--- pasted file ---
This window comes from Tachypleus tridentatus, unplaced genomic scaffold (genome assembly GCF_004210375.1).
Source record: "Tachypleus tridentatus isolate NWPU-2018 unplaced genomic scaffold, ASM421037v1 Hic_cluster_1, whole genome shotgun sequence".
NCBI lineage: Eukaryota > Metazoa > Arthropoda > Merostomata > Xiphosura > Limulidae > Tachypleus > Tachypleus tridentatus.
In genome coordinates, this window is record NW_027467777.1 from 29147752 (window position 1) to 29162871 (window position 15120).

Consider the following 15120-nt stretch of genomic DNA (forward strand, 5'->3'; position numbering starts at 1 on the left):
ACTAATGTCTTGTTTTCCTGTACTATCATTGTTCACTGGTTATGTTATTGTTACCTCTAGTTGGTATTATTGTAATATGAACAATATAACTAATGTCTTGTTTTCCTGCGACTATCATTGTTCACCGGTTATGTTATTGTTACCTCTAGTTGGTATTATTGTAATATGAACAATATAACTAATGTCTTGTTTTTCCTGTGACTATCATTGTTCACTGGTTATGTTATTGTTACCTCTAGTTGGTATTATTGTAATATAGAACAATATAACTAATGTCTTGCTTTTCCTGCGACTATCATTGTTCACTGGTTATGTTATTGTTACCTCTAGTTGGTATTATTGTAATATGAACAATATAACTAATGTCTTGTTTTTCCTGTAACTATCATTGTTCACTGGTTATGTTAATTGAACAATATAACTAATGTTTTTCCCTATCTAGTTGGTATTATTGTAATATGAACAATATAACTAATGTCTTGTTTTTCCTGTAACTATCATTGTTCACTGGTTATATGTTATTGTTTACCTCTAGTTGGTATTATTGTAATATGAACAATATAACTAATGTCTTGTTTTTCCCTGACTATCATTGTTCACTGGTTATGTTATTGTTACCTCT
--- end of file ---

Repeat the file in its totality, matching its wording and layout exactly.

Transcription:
This window comes from Tachypleus tridentatus, unplaced genomic scaffold (genome assembly GCF_004210375.1).
Source record: "Tachypleus tridentatus isolate NWPU-2018 unplaced genomic scaffold, ASM421037v1 Hic_cluster_1, whole genome shotgun sequence".
NCBI lineage: Eukaryota > Metazoa > Arthropoda > Merostomata > Xiphosura > Limulidae > Tachypleus > Tachypleus tridentatus.
In genome coordinates, this window is record NW_027467777.1 from 29147752 (window position 1) to 29162871 (window position 15120).

Consider the following 15120-nt stretch of genomic DNA (forward strand, 5'->3'; position numbering starts at 1 on the left):
ACTAATGTCTTGTTTTCCTGTACTATCATTGTTCACTGGTTATGTTATTGTTACCTCTAGTTGGTATTATTGTAATATGAACAATATAACTAATGTCTTGTTTTCCTGCGACTATCATTGTTCACCGGTTATGTTATTGTTACCTCTAGTTGGTATTATTGTAATATGAACAATATAACTAATGTCTTGTTTTTCCTGTGACTATCATTGTTCACTGGTTATGTTATTGTTACCTCTAGTTGGTATTATTGTAATATAGAACAATATAACTAATGTCTTGCTTTTCCTGCGACTATCATTGTTCACTGGTTATGTTATTGTTACCTCTAGTTGGTATTATTGTAATATGAACAATATAACTAATGTCTTGTTTTTCCTGTAACTATCATTGTTCACTGGTTATGTTAATTGAACAATATAACTAATGTTTTTCCCTATCTAGTTGGTATTATTGTAATATGAACAATATAACTAATGTCTTGTTTTTCCTGTAACTATCATTGTTCACTGGTTATATGTTATTGTTTACCTCTAGTTGGTATTATTGTAATATGAACAATATAACTAATGTCTTGTTTTTCCCTGACTATCATTGTTCACTGGTTATGTTATTGTTACCTCT